From the beginning, in 1976, it wasn't business with a capital "B." It never followed the rules, spoken or unspoken, of the business world. There were no suits and briefcases, hours spent pouring over calculators and computer print-outs, solemn visits with bankers about initial capitalization. It was a business from the ground up, a business of improvisation. Appearances did not suggest that it would become one of the most booming businesses in the region.
The first assets were simple, even crude. There was a $200 pick-up truck, with a hood that banged up and down and tires spray-painted with white polka dots. Flowered pots in blue, gold, red and green from Guadalajara, Mexico, filled the bed of the primer-gray truck. Even the merchant admits those pots were gaudy. Santa Fe roadsides were the sales sites, where three of the pots, and a macramé hanger, sold for $9.95. The side of the truck, which was the first retail "store" for this business, had one word scrawled on it in white spray paint: Jackalope.
Darby McQuade, then 33 years old, was the driver. He is the owner and founder of Jackalope Pottery, a company that has grown from that funky truck filled with pottery to 5 ½ acres of simulated Mexican markets on Cerrillos Road, and another retail store near the Plaza on Galisteo Street.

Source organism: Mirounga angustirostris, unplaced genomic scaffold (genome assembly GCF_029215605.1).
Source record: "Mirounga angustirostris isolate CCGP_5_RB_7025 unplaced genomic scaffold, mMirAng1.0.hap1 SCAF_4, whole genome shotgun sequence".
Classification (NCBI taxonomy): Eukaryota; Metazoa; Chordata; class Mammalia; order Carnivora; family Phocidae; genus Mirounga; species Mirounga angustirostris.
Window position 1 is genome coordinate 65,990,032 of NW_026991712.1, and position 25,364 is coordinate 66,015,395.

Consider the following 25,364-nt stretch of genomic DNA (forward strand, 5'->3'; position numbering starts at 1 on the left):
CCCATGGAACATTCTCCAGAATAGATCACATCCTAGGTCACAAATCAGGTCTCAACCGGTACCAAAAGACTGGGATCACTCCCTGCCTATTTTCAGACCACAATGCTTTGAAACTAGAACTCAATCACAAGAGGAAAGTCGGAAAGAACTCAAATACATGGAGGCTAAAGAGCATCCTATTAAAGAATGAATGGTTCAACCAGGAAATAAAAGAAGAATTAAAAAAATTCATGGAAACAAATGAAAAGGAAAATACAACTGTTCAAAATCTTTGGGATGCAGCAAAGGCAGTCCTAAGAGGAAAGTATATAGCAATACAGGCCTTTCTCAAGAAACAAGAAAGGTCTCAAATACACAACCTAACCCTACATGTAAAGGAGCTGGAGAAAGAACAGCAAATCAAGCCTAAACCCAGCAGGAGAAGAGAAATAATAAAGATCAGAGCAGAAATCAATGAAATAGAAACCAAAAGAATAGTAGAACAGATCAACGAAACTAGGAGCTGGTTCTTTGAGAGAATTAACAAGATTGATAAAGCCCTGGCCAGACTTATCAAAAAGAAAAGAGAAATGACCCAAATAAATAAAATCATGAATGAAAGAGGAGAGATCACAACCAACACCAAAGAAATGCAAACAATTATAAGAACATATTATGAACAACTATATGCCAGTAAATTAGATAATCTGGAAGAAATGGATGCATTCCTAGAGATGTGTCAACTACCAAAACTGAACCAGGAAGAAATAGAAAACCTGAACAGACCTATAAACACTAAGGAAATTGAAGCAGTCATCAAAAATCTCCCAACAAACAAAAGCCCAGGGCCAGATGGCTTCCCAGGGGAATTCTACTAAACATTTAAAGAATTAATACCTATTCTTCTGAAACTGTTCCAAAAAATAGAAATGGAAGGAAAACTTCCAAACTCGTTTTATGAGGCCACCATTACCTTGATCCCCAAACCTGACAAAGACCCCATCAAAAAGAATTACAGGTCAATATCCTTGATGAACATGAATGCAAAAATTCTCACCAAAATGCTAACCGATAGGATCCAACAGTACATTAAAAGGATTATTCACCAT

In 1984, a national business journal numbered Jackalope Pottery 329 on a list of the 500 fastest growing American businesses. In 1985, the Santa Fe Chamber of Commerce named Jackalope Pottery "Business of the Year." Sixty people now work for the Santa Fe business, and payroll totaled about $500,000 last year…
The company provides a major financial base in several Mexican villages where artisans make the pottery that Jackalope buys and sells in Santa Fe. Jackalope's atmosphere and product line—a myriad of everything from green chile this time of year to pottery, from tin ornaments to hand-woven baskets, from hats to bird baths—have made it a Santa Fe destination that rivals the Plaza. It is one of the largest Santa Fe businesses in sales and scope that is solely owned and run by one person. Then, there are the prices, which, in a word, are low.
This year marks SFR’s 40th anniversary. Celebrate with us by reading excerpts of stories that have graced our pages through the years. Jackalope has recently restructured out of financial difficulties.